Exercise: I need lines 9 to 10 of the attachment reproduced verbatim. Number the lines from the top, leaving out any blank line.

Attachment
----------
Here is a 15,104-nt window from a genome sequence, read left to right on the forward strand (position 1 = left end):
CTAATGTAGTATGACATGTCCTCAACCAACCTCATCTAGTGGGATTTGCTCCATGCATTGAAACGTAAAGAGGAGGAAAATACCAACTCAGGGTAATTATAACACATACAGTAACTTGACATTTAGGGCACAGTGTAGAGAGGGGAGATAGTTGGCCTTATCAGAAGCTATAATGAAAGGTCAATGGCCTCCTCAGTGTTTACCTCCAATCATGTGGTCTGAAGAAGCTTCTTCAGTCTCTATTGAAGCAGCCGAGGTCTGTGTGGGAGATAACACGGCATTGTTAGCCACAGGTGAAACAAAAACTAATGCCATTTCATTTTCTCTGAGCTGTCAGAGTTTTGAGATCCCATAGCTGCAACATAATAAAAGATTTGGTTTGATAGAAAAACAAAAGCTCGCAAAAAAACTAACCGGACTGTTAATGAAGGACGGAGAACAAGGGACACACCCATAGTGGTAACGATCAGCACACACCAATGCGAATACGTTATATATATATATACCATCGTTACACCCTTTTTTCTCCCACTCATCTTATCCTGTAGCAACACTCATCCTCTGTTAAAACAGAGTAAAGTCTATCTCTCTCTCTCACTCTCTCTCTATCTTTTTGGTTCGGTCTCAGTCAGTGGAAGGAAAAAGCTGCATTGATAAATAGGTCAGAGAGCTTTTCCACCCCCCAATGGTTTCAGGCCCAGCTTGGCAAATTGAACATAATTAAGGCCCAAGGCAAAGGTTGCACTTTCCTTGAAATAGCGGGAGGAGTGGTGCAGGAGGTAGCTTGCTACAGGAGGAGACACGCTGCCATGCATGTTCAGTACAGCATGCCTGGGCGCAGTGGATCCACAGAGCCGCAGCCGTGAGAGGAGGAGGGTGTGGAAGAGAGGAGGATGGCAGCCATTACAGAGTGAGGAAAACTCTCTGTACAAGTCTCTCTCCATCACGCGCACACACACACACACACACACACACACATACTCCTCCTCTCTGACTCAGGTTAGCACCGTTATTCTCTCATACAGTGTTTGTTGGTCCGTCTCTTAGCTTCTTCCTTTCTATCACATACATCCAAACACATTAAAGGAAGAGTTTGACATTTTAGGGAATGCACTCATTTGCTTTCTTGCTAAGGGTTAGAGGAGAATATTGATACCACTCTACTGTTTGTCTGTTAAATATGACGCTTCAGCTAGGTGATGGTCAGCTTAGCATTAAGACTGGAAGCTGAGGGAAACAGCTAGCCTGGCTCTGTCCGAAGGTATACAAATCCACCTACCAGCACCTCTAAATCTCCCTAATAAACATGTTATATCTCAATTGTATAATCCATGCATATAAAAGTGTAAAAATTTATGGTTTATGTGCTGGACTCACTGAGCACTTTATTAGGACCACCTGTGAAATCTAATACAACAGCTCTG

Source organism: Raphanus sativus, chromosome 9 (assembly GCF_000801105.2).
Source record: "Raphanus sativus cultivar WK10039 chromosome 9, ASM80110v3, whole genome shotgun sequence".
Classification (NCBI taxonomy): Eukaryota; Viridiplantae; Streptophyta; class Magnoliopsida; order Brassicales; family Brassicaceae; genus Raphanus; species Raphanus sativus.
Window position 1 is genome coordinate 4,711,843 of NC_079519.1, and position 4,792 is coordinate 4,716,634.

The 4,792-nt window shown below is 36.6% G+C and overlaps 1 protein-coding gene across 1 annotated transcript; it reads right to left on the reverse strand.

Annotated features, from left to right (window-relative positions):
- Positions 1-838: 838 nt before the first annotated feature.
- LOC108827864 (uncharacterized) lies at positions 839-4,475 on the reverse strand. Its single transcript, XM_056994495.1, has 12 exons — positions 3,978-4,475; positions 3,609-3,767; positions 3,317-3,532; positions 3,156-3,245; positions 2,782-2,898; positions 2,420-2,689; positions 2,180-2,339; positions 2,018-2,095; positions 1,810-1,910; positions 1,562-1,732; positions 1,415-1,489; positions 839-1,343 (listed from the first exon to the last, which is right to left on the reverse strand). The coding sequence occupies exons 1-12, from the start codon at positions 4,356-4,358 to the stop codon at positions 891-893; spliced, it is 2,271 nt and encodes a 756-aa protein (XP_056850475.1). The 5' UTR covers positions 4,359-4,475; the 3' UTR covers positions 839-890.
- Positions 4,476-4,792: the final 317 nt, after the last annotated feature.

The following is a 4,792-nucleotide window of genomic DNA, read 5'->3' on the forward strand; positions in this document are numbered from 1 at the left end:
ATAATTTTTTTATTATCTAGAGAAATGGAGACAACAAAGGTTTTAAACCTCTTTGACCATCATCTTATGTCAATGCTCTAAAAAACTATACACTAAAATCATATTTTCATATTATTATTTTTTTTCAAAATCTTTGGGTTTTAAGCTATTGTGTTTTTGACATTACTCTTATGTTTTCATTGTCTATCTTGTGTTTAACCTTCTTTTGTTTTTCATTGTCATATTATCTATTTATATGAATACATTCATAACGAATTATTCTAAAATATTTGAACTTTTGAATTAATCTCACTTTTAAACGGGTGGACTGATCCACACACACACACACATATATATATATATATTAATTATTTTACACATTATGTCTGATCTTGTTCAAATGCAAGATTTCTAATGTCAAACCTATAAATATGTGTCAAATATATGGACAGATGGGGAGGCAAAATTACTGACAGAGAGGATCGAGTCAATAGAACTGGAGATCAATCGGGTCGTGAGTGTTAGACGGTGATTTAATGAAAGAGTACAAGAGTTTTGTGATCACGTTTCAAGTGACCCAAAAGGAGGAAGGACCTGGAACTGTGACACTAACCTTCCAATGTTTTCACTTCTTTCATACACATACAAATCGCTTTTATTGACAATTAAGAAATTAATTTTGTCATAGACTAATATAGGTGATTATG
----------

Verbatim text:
- Positions 1-838: 838 nt before the first annotated feature.
- LOC108827864 (uncharacterized) lies at positions 839-4,475 on the reverse strand. Its single transcript, XM_056994495.1, has 12 exons — positions 3,978-4,475; positions 3,609-3,767; positions 3,317-3,532; positions 3,156-3,245; positions 2,782-2,898; positions 2,420-2,689; positions 2,180-2,339; positions 2,018-2,095; positions 1,810-1,910; positions 1,562-1,732; positions 1,415-1,489; positions 839-1,343 (listed from the first exon to the last, which is right to left on the reverse strand). The coding sequence occupies exons 1-12, from the start codon at positions 4,356-4,358 to the stop codon at positions 891-893; spliced, it is 2,271 nt and encodes a 756-aa protein (XP_056850475.1). The 5' UTR covers positions 4,359-4,475; the 3' UTR covers positions 839-890.